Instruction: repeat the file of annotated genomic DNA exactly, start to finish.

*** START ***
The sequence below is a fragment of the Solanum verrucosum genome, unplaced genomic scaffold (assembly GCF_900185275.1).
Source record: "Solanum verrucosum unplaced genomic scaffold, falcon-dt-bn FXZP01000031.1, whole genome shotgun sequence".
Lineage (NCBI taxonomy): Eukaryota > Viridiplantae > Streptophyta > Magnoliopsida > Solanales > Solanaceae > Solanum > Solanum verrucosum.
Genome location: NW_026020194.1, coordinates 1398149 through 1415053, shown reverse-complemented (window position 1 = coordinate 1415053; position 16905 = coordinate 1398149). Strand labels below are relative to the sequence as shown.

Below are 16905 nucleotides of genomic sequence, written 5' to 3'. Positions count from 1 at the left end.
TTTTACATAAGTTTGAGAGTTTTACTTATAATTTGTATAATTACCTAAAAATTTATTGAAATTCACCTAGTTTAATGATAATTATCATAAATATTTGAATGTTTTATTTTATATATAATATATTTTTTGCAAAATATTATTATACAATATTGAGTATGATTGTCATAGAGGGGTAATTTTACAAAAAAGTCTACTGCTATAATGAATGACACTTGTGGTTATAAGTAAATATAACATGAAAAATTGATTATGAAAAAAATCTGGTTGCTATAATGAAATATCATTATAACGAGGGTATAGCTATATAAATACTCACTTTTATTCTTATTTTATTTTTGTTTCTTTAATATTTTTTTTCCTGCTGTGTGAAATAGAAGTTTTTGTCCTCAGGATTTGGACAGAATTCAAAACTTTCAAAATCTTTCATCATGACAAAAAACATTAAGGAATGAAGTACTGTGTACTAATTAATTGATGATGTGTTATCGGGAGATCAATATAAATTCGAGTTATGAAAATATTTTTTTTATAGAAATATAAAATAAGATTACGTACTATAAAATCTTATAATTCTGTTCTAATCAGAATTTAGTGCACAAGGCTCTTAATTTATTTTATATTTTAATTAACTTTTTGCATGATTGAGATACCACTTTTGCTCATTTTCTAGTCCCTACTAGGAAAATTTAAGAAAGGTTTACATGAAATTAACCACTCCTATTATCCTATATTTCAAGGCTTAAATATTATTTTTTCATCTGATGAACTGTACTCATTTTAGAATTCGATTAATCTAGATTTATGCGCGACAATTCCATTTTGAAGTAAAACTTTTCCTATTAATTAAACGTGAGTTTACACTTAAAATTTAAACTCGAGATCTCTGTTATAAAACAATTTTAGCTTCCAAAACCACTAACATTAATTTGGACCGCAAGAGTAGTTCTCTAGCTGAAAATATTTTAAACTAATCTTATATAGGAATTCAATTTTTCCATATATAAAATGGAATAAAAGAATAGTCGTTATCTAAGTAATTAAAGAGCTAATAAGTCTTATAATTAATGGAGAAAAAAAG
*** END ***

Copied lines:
The sequence below is a fragment of the Solanum verrucosum genome, unplaced genomic scaffold (assembly GCF_900185275.1).
Source record: "Solanum verrucosum unplaced genomic scaffold, falcon-dt-bn FXZP01000031.1, whole genome shotgun sequence".
Lineage (NCBI taxonomy): Eukaryota > Viridiplantae > Streptophyta > Magnoliopsida > Solanales > Solanaceae > Solanum > Solanum verrucosum.
Genome location: NW_026020194.1, coordinates 1398149 through 1415053, shown reverse-complemented (window position 1 = coordinate 1415053; position 16905 = coordinate 1398149). Strand labels below are relative to the sequence as shown.

Below are 16905 nucleotides of genomic sequence, written 5' to 3'. Positions count from 1 at the left end.
TTTTACATAAGTTTGAGAGTTTTACTTATAATTTGTATAATTACCTAAAAATTTATTGAAATTCACCTAGTTTAATGATAATTATCATAAATATTTGAATGTTTTATTTTATATATAATATATTTTTTGCAAAATATTATTATACAATATTGAGTATGATTGTCATAGAGGGGTAATTTTACAAAAAAGTCTACTGCTATAATGAATGACACTTGTGGTTATAAGTAAATATAACATGAAAAATTGATTATGAAAAAAATCTGGTTGCTATAATGAAATATCATTATAACGAGGGTATAGCTATATAAATACTCACTTTTATTCTTATTTTATTTTTGTTTCTTTAATATTTTTTTTCCTGCTGTGTGAAATAGAAGTTTTTGTCCTCAGGATTTGGACAGAATTCAAAACTTTCAAAATCTTTCATCATGACAAAAAACATTAAGGAATGAAGTACTGTGTACTAATTAATTGATGATGTGTTATCGGGAGATCAATATAAATTCGAGTTATGAAAATATTTTTTTTATAGAAATATAAAATAAGATTACGTACTATAAAATCTTATAATTCTGTTCTAATCAGAATTTAGTGCACAAGGCTCTTAATTTATTTTATATTTTAATTAACTTTTTGCATGATTGAGATACCACTTTTGCTCATTTTCTAGTCCCTACTAGGAAAATTTAAGAAAGGTTTACATGAAATTAACCACTCCTATTATCCTATATTTCAAGGCTTAAATATTATTTTTTCATCTGATGAACTGTACTCATTTTAGAATTCGATTAATCTAGATTTATGCGCGACAATTCCATTTTGAAGTAAAACTTTTCCTATTAATTAAACGTGAGTTTACACTTAAAATTTAAACTCGAGATCTCTGTTATAAAACAATTTTAGCTTCCAAAACCACTAACATTAATTTGGACCGCAAGAGTAGTTCTCTAGCTGAAAATATTTTAAACTAATCTTATATAGGAATTCAATTTTTCCATATATAAAATGGAATAAAAGAATAGTCGTTATCTAAGTAATTAAAGAGCTAATAAGTCTTATAATTAATGGAGAAAAAAAG